Last Sunday’s New York Times Sunday Styles section had an article entitled, “After War, Love Can Be a Battlefield” by Leslie Kaufman. The article was about the stresses and strains that the invasion and occupation of Iraq have placed on soldiers’ marriages.
Major Levi Dunton told the Times that “he had trouble being involved with his family. He didn’t find joy in being a parent to his two boys, 3 and 5 months. Little things made him angry.” He made it clear, however, that other soldiers had it a lot worse.
According to the article, “Divorce rates for its personnel have been on the rise since 2003, the first year of war, when they were 2.9 percent. In 2004, divorce rates in the Army soared to 3.9 percent, propelled by a sharp rise in divorce among the usually much more stable officers corps. That rate has dropped, according to Army demographics, to 1.9 percent for officers and 3.5 percent for the entire Army in fiscal year 2007–which represents roughly 8,700 divorces in total. Female soldiers are the exception; they divorce at a rate of about 9 percent.”
The Pentagon is trying to address the problem by holding marriage retreats in which they are encouraging spouses to have better communication with each other.
The military’s diagnosis of the problem will undoubtedly revolve around the horrors of war and the effect that war has on the psyche of the individual.
That diagnosis is undoubtedly true but perhaps only partly. Unfortunately the military won’t be able to have its soldiers confront another probable cause for their depression and malaise–deeply seated guilt over the wrongful killing of other human beings.
American soldiers serving in Iraq know that they will never be criminally prosecuted for killing Iraqis. In their minds, they are loyally serving their government by obeying the orders of their commander in chief. On the conscious level, they convince themselves that they are fighting to preserve America’s freedom and values. They are convinced that they are risking their lives for a noble and heroic cause–helping the Iraqi people.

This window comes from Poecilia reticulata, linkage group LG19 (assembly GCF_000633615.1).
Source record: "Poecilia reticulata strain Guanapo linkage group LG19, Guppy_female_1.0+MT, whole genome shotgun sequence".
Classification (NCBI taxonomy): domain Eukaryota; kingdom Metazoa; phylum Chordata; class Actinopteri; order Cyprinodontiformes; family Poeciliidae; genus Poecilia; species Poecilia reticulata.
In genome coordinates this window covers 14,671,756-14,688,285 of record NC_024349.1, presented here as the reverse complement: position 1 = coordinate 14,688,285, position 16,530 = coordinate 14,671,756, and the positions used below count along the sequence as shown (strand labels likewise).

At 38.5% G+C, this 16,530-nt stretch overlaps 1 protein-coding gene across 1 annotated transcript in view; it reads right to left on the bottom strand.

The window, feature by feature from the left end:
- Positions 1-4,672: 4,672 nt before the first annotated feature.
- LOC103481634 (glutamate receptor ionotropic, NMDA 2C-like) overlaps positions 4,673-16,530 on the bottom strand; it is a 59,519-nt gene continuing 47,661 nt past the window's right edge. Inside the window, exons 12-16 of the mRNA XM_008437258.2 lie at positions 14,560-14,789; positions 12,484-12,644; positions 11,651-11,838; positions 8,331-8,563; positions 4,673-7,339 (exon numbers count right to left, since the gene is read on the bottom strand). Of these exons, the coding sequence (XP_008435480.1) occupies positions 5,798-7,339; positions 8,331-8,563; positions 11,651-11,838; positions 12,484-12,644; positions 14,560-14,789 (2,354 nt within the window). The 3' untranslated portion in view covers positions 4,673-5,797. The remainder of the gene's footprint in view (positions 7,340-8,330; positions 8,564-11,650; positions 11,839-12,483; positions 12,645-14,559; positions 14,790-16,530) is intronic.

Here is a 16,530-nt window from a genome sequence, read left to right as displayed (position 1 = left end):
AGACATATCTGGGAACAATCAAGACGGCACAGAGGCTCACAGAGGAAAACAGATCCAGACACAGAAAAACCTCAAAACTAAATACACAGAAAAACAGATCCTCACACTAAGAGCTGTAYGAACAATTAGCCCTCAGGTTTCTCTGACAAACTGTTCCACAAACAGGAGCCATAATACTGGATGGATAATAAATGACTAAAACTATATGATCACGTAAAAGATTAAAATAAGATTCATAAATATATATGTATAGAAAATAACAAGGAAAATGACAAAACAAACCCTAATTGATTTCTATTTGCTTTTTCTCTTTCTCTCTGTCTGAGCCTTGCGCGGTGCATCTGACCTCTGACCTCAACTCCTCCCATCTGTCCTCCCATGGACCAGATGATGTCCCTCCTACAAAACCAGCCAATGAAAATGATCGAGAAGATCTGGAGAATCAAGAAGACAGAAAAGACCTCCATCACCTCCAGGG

Any priest or psychiatrist will tell you, however, that a person’s conscience and subconscious mind cannot be tricked so easily. When a person has engaged in grave wrongdoing, it is virtually impossible for him to escape the consequences of a conscience that begins to eat away at him. Moreover, the subconscious mind begins bedeviling him, producing all types of aberrant and dysfunctional behavior.
While it’s true that some people, such as pathological serial killers, seem to experience no guilt or crises of conscience when they kill people, most of the soldiers in Iraq are ordinary Americans for whom the concept of right and wrong is very important to their lives.
My hunch is that U.S. soldiers serving in Iraq who are experiencing despondency, depression, malaise, and disintegrating family life are suffering from much more than post-traumatic-stress-disorder arising from rough battlefield conditions. My hunch is that they are also suffering the consequences of severe guilt arising from being part of a military force that attacked another country needlessly.
Every U.S. soldier knows that none of the people he killed (or maimed) ever attacked the United States and neither did their government or any of their countrymen. Deep down, every U.S. soldier in Iraq knows that he had no moral or legal right to kill the people he killed.
How can the wrongful killing of another human being, even if not subject to criminal prosecution, fail to produce depression, despondency, guilt, and malaise in most soldiers who have done the killing?
Jacob Hornberger is founder and president of The Future of Freedom Foundation.